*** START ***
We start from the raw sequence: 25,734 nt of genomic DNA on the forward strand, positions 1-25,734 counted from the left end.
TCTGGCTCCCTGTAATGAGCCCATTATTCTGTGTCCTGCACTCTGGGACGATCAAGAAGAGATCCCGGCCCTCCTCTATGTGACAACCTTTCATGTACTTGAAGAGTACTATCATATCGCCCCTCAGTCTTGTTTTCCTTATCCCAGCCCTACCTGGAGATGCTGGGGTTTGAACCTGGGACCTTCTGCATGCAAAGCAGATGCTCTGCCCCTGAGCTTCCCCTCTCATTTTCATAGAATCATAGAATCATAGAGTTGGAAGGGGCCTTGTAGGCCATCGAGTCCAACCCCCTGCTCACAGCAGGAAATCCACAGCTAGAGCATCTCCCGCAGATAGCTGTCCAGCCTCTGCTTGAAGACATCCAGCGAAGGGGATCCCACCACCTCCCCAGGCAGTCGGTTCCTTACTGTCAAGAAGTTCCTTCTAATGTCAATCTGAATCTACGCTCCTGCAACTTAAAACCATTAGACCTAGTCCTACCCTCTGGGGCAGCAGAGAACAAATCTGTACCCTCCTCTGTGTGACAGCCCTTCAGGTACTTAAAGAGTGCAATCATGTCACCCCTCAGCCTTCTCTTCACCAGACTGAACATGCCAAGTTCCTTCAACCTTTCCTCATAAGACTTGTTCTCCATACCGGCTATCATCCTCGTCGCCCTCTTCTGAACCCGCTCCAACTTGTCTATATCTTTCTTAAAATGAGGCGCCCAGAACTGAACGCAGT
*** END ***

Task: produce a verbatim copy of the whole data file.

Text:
We start from the raw sequence: 25,734 nt of genomic DNA on the forward strand, positions 1-25,734 counted from the left end.
TCTGGCTCCCTGTAATGAGCCCATTATTCTGTGTCCTGCACTCTGGGACGATCAAGAAGAGATCCCGGCCCTCCTCTATGTGACAACCTTTCATGTACTTGAAGAGTACTATCATATCGCCCCTCAGTCTTGTTTTCCTTATCCCAGCCCTACCTGGAGATGCTGGGGTTTGAACCTGGGACCTTCTGCATGCAAAGCAGATGCTCTGCCCCTGAGCTTCCCCTCTCATTTTCATAGAATCATAGAATCATAGAGTTGGAAGGGGCCTTGTAGGCCATCGAGTCCAACCCCCTGCTCACAGCAGGAAATCCACAGCTAGAGCATCTCCCGCAGATAGCTGTCCAGCCTCTGCTTGAAGACATCCAGCGAAGGGGATCCCACCACCTCCCCAGGCAGTCGGTTCCTTACTGTCAAGAAGTTCCTTCTAATGTCAATCTGAATCTACGCTCCTGCAACTTAAAACCATTAGACCTAGTCCTACCCTCTGGGGCAGCAGAGAACAAATCTGTACCCTCCTCTGTGTGACAGCCCTTCAGGTACTTAAAGAGTGCAATCATGTCACCCCTCAGCCTTCTCTTCACCAGACTGAACATGCCAAGTTCCTTCAACCTTTCCTCATAAGACTTGTTCTCCATACCGGCTATCATCCTCGTCGCCCTCTTCTGAACCCGCTCCAACTTGTCTATATCTTTCTTAAAATGAGGCGCCCAGAACTGAACGCAGT